It would seem that the experience of Afghan settlement had created a precedent opening up the possibility through cooperation in the fight against terrorism to arrive at the formation of a long-term strategy of the world community in combating global threats and challenges. However this experience, regretfully, turned out to be an exception rather than the rule. The Iraq crisis that then followed brought a serious split in the world community because it had called in question the fundamental principles on which the global antiterrorist coalition was established.

The attitude of Russia towards the military action taken by the US and its allies against Iraq on March 20, 2003, is well known. We believed then, and so do now, that there existed a real possibility of a political settlement of the Iraq problem on the basis of the relevant UN Security Council resolutions. However, what has happened has happened. And today it is necessary together to seek a way out of the regional crisis, which affects the interests of global stability.

In the course of the Iraqi crisis the member states of the UN Security Council demonstrated an ability to rise above tactical disagreements, however sharp they might be, in the name of common strategic interests. Immediately after the end of active combat in Iraq in May 2003. the United Nations Security Council unanimously passed Resolution 1483 that made it possible to a certain extent to relax the tension around the Iraq problem and to return its discussion to the international legal field of the UN. This line received its further development in Resolution 1511, which opens up possibilities for the restoration of Iraq's sovereignty and a weightier UN role in political settlement.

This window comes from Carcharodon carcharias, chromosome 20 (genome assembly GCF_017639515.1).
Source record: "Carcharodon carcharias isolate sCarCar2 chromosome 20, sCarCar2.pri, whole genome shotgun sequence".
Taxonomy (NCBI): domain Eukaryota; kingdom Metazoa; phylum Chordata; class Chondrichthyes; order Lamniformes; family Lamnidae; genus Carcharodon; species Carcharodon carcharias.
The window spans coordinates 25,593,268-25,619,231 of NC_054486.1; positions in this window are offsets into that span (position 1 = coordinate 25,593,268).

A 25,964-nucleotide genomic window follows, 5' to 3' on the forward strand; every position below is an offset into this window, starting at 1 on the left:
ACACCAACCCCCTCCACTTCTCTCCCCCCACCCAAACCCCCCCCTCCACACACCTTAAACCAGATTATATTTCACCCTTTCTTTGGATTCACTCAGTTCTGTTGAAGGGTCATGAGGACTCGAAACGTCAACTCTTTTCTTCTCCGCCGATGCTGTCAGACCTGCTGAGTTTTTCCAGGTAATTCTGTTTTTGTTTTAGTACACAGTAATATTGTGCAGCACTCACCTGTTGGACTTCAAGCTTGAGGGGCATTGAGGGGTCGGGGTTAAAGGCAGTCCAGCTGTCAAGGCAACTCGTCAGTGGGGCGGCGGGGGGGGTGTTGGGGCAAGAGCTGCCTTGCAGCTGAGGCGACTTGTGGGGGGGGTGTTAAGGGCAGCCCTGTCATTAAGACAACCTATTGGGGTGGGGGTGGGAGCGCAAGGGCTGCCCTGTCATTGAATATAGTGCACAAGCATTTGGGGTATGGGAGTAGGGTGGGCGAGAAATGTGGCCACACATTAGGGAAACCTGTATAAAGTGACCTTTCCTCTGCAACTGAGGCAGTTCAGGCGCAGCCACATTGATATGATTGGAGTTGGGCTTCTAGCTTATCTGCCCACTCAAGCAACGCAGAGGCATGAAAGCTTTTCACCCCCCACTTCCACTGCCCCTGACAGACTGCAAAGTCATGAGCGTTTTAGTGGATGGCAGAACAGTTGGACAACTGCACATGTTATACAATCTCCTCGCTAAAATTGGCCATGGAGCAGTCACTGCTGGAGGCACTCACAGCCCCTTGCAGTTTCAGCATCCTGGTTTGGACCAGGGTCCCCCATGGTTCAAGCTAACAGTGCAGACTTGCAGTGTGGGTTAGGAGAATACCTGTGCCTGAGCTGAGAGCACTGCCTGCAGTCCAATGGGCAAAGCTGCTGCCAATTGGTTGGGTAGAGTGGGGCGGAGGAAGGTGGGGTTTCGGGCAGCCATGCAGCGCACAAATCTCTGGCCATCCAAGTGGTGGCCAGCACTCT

Nevertheless the situation in Iraq continues to deteriorate rapidly. Both internal and external extremists of various kinds are seeking to take advantage of the political trouble.

The settlement formulas hitherto suggested by the interim authorities of Iraq are not working. The question arises, "Why?" It appears that their chief drawback is that they are being prepared without regard for the opinion of the broad sections of the Iraqi people and the international community and without a proper reliance on the UN. Yet it has been thanks precisely to these principles that the prospect of settlement has been successfully opened in Afghanistan. The sooner we will use them in Iraq, the more chances there will be to get out of the present crisis.

Russia is convinced that, despite the complexities of the present stage of international life, the possibilities for concerted actions by the world community do exist. However in this case it is crucial that all the countries, regardless of their political, military and economic strength, should become aware that the realization of their individual interests ultimately is impossible without the implementation of the collective interests of the international community.